The U.S. trade deficit -- the measure of how much more the nation imports than exports -- widened in December. This is generally interpreted as bad news. Many had hoped that exports could help to lead the U.S. out of recession, especially since the dollar has been so weak. But does today's news really conflict with that possibility? Yes. No. Maybe.
The Commerce Department reports:
Total December exports of $142.7 billion and imports of $182.9 billion resulted in a goods and services deficit of $40.2 billion, up from $36.4 billion in November, revised.
That's an approximate increase of 10%. At first glance, this seems pretty bad. U.S. exports aren't outpacing imports. Indeed, the Wall Street Journal's Real Time Economics blog concludes:
The widening reflects faster growth in imports than exports at year-end, an unwelcome side effect of the U.S. economic recovery. It also is a reminder that export-led growth, which nations are pursuing as a path out of recession, is easier said than done.
But it's important to realize that there are two variables at play here: exports and imports. And, in fact, the exports news wasn't that bad. They actually increased. The Commerce Department says:
December exports were $4.6 billion more than November exports of $138.1 billion.
So we did see some export growth after all. The reason why the deficit widened was because imports grew by $8.1 billion -- more than the $4.6 billion increase in exports. So foreign nations are buying more U.S. goods and services, but Americans are buying even more goods and services from abroad. That's troubling, because the import growth more than neutralized the export growth, widening the deficit. That additional $8.1 billion in imports could have stimulated the U.S. economy, but Americans chose to buy even more from abroad instead.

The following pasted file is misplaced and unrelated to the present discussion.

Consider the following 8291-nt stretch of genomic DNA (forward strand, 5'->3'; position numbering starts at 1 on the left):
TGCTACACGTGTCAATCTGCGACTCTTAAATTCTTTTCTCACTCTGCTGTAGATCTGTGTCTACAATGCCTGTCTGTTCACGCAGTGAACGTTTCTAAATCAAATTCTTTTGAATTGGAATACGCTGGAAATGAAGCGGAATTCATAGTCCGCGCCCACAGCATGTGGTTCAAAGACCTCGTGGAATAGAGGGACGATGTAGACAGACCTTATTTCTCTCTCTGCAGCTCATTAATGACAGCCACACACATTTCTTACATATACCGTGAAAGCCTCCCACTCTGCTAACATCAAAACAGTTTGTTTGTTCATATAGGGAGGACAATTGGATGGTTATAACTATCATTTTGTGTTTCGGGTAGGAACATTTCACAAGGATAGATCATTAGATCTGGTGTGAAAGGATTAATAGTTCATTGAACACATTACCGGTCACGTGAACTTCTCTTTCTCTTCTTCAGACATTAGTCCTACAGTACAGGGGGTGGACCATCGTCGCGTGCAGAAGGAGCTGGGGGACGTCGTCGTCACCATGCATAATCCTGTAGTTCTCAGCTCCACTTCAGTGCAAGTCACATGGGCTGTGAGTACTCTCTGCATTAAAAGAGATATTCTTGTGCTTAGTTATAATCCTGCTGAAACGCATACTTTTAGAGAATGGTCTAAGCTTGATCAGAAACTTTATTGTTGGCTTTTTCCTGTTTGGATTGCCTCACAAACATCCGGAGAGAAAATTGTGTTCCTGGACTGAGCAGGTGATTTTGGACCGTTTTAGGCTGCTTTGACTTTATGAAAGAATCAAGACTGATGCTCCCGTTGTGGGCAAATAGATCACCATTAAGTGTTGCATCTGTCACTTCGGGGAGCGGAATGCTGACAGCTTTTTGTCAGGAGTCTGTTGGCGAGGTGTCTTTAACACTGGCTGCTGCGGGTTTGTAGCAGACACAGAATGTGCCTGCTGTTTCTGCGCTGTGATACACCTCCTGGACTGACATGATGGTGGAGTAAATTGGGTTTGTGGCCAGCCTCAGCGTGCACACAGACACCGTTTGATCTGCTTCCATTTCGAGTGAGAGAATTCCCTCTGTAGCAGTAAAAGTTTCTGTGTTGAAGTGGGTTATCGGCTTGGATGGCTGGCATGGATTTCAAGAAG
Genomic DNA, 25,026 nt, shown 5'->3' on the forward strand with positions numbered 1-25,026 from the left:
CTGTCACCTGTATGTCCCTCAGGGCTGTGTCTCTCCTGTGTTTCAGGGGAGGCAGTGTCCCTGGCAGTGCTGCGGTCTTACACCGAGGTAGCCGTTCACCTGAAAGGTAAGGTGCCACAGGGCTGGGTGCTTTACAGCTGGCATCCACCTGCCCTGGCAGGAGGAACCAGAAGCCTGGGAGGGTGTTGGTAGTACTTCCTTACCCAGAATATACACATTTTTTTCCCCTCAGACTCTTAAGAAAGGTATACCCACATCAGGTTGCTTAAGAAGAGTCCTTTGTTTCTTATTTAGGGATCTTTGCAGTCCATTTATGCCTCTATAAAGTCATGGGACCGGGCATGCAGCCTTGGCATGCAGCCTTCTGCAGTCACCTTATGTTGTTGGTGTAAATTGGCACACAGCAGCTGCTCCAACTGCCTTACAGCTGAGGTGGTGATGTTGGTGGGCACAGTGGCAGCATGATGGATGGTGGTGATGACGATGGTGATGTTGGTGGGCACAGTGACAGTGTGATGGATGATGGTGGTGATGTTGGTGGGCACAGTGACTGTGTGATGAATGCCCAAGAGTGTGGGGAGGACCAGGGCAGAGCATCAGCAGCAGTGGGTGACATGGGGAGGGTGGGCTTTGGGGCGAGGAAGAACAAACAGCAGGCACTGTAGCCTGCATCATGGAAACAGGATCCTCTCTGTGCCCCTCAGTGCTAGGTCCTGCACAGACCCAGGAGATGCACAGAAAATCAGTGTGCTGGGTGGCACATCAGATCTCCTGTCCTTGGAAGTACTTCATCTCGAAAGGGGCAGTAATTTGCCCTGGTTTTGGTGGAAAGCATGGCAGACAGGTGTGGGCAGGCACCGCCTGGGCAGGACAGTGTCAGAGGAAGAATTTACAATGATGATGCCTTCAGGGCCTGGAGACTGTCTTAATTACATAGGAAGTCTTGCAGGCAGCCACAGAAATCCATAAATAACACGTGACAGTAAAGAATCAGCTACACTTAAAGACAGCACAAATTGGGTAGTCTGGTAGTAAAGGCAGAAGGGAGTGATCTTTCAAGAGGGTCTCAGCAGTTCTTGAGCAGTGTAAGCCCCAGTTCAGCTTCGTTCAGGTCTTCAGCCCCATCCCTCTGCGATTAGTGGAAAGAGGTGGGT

As a result, I would interpret this news as disappointing, but not disastrous. Indeed, if you consider that the dollar index has risen 7.5% since November, it might actually be impressive that exports are still growing. It could have been worse. The main reason why exports are expected to do so well is because the dollar has done so badly. If the dollar is doing better, but exports are still growing, albeit at a slow pace, then I think that's hard to complain about.
We want to hear what you think about this article. Submit a letter to the editor or write to firstname.lastname@example.org.